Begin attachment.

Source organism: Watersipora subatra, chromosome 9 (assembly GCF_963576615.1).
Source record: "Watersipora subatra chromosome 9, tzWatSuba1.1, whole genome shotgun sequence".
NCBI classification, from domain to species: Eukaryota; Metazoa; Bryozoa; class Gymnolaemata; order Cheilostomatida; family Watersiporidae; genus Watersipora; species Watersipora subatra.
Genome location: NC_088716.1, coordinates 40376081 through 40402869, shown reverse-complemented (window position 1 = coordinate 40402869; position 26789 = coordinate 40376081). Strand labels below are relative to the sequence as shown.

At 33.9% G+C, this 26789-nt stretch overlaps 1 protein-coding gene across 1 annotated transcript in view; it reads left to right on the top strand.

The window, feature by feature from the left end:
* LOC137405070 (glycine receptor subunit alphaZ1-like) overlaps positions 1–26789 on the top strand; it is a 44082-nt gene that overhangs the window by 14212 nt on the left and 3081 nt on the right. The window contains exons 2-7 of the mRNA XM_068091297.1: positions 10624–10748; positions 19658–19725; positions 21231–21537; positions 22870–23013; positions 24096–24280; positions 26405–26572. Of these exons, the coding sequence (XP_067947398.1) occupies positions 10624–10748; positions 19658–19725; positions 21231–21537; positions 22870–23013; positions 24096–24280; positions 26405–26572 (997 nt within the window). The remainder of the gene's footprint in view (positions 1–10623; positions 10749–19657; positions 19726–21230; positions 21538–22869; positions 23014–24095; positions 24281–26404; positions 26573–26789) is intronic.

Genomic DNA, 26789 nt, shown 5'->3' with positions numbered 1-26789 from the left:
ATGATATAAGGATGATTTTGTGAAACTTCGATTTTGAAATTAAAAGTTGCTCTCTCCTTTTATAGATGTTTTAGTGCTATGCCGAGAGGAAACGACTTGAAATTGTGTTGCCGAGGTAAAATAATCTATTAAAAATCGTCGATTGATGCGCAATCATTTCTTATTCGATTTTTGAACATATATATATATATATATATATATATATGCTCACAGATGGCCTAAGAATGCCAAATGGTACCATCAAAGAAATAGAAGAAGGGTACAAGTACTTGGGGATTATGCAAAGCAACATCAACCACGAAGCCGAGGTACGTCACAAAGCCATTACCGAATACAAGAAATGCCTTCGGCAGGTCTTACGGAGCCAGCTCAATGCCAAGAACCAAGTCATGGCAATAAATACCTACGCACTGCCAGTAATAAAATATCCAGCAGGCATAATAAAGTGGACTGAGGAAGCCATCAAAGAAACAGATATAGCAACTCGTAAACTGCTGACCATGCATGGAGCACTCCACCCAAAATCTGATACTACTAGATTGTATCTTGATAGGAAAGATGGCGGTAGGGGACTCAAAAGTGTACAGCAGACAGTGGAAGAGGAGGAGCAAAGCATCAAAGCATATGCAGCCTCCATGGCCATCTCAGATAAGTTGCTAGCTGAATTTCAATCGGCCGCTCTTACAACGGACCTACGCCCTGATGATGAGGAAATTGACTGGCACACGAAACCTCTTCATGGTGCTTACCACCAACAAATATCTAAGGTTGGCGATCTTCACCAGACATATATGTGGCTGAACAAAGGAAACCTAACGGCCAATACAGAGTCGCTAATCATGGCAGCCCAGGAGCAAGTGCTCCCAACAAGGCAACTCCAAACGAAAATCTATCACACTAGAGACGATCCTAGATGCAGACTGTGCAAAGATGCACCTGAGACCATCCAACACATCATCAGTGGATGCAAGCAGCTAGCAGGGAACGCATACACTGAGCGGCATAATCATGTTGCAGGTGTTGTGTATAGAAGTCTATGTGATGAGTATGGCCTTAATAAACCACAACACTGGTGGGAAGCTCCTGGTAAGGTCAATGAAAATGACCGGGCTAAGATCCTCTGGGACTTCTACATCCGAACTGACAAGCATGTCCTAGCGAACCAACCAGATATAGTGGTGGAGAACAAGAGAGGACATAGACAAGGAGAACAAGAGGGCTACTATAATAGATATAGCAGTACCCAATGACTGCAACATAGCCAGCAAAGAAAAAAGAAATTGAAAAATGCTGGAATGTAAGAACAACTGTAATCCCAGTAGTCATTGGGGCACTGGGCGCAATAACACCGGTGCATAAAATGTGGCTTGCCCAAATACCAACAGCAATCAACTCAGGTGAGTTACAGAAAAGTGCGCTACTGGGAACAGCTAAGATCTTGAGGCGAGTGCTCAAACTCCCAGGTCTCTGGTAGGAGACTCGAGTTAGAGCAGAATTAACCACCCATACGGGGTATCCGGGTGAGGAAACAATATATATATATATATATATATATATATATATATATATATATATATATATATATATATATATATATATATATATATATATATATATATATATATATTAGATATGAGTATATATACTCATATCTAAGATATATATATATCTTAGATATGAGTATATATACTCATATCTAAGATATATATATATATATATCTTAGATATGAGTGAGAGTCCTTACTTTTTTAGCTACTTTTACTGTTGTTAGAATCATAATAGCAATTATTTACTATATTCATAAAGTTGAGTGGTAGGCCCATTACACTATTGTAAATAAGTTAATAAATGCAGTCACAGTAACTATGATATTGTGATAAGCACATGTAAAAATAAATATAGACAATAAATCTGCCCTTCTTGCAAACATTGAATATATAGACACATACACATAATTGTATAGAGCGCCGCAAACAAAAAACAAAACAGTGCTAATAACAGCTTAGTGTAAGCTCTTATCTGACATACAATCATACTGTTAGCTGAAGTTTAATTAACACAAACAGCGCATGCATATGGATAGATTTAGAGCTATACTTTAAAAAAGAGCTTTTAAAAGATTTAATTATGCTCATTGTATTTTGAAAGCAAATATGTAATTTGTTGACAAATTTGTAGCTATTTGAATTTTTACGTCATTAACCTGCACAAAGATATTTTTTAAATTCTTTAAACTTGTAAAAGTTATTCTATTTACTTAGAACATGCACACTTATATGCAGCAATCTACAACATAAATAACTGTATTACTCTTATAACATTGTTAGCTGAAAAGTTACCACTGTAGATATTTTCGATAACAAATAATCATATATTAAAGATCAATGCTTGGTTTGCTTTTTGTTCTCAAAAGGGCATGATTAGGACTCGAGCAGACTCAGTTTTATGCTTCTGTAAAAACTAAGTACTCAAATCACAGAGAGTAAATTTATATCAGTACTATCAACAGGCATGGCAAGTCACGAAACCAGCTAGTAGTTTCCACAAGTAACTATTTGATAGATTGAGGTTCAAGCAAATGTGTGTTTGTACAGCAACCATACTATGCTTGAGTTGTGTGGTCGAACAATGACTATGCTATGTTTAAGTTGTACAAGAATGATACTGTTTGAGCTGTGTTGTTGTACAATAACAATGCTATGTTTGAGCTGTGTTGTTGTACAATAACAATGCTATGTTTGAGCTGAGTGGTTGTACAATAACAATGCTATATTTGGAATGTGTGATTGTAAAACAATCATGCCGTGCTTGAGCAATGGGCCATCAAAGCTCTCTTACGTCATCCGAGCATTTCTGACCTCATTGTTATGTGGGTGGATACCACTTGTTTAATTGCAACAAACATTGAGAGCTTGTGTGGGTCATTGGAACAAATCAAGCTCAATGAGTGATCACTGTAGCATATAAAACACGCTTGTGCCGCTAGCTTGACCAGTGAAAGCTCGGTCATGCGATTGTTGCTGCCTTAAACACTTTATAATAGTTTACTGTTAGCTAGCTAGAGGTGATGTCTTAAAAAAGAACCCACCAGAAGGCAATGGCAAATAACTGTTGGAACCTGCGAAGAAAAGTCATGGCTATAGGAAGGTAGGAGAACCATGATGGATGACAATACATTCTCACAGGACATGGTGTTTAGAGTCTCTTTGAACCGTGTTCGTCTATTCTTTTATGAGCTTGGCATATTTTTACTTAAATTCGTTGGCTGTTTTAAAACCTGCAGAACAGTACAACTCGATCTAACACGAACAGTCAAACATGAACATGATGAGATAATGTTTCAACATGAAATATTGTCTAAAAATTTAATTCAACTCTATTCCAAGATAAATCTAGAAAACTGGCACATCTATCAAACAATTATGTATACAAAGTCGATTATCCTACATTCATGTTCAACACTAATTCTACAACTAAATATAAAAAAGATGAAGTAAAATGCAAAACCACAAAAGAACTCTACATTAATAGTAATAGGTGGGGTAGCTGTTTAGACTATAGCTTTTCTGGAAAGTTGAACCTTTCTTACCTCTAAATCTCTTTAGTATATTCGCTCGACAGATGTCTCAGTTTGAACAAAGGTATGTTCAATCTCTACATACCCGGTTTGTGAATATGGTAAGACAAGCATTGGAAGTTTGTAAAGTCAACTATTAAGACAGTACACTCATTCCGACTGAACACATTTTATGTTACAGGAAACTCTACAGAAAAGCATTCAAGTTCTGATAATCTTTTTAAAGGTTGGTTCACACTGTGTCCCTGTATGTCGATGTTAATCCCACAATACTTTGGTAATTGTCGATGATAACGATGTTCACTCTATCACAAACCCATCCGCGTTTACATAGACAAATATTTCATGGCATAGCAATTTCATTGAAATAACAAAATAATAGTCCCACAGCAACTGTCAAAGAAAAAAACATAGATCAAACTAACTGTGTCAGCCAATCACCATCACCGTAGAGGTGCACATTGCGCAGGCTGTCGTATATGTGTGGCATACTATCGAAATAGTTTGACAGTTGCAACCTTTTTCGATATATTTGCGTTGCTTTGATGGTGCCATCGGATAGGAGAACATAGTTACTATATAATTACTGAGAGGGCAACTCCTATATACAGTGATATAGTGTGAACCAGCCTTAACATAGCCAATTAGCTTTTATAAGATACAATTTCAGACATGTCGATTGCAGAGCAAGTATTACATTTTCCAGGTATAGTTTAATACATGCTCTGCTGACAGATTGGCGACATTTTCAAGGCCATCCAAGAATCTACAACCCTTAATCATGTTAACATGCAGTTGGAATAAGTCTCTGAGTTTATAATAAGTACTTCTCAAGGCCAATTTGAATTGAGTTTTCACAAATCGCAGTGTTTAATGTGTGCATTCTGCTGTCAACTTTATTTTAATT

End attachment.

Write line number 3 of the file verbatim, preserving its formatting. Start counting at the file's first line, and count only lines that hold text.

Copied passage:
NCBI classification, from domain to species: Eukaryota; Metazoa; Bryozoa; class Gymnolaemata; order Cheilostomatida; family Watersiporidae; genus Watersipora; species Watersipora subatra.